BEIRUT— Twin blasts Saturday near holy shrines frequented by Shiites in the Syrian capital of Damascus killed at least 40 people and wounded over 100, most of them Iraqis, according to Syrian and Iraqi officials.

There was no immediate claim of responsibility for the attacks. Islamic State militants have carried out similar attacks before against Shiite shrines in the Syrian capital and elsewhere. Extremist Sunni groups, such as the Islamic State, view Shiites as apostates and consider shrines a form of idolatry.

Syrian State TV aired footage from the scene showing blood-soaked streets and several damaged buses in a parking lot, apparently where the explosions went off near Bab al-Saghir cemetery.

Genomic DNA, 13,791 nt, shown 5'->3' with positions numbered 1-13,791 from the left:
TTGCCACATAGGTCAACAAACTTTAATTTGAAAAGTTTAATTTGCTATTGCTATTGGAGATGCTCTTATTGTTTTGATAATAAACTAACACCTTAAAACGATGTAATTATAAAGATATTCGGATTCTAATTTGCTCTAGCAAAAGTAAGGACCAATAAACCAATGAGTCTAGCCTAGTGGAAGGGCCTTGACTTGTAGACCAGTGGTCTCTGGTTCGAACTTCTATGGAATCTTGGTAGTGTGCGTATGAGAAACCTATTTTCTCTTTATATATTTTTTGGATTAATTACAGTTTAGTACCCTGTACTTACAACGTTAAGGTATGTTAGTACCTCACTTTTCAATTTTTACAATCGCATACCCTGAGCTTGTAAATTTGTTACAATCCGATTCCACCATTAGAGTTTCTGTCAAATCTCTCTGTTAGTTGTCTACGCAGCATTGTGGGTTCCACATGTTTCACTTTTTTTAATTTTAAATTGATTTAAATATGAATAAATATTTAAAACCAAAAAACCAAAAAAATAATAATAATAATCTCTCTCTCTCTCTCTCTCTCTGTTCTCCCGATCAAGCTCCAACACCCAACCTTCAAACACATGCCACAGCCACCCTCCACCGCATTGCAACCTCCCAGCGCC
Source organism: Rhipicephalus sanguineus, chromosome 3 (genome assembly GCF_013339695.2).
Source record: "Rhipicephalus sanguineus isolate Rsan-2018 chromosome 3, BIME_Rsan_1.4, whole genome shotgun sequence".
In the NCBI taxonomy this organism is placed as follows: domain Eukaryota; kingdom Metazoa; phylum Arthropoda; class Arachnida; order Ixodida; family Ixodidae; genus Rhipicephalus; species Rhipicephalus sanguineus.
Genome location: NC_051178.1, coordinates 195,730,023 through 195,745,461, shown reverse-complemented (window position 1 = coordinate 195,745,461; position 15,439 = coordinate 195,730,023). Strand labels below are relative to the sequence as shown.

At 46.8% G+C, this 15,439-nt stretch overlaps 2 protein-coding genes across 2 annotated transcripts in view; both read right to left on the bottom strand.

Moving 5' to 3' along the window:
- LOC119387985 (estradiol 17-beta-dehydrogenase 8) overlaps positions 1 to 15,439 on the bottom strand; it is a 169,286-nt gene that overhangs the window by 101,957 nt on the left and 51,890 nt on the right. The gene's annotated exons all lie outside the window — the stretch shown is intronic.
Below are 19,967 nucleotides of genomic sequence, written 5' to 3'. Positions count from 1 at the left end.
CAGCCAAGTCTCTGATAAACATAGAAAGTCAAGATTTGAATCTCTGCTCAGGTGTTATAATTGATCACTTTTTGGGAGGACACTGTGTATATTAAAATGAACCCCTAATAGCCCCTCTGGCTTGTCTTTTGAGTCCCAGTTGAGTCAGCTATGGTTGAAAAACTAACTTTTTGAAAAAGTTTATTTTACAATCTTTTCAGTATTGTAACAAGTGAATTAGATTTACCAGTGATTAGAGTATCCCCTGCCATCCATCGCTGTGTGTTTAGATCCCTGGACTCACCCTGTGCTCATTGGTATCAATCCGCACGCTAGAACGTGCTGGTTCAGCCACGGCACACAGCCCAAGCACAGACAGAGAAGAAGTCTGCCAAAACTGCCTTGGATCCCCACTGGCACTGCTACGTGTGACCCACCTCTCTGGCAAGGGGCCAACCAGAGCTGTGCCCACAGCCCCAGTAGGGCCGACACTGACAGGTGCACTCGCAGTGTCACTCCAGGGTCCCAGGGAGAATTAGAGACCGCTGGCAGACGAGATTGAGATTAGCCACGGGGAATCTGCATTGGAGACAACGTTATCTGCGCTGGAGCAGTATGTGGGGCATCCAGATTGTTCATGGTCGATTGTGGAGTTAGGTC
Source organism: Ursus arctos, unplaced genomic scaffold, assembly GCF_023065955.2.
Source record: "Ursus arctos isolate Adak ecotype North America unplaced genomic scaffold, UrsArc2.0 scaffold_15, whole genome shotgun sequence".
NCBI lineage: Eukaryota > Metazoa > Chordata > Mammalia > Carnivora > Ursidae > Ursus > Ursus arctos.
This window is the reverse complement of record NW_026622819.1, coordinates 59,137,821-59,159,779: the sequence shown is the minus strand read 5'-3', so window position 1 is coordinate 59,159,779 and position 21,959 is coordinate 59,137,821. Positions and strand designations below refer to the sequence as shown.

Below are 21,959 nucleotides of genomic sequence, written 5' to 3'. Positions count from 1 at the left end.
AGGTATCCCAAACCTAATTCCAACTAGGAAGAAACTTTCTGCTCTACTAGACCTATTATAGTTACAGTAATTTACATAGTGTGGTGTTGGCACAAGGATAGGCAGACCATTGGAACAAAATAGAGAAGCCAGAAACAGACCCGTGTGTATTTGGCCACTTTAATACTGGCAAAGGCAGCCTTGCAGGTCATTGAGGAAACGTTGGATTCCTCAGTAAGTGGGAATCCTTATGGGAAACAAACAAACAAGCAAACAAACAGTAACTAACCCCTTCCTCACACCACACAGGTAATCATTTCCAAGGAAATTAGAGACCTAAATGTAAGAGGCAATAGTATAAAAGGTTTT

The cemetery is one of Damascus’ most ancient and is where several prominent religious figures are buried.

Interior Minister Mohammed al-Shaar visited the wounded in local hospitals. He said 40 were killed and 120 were wounded. He said the attacks targeted civilians, including Arab visitors, who were touring the area’s shrines.

Iraq’s Foreign Ministry said that at least 40 Iraqis were killed and 120 wounded.

Ministry spokesman Ahmed Jamal said buses carrying Iraqi pilgrims to the shrines were targeted. He said a crisis response team has been formed to expedite the identification and transport of the killed and wounded.

U.N. Resident and Humanitarian Coordinator for Syria Ali al-Za’tari condemned the attacks, saying “targeting civilians is a terrorist act, condemned and rejected by anyone who has a conscience in this world.”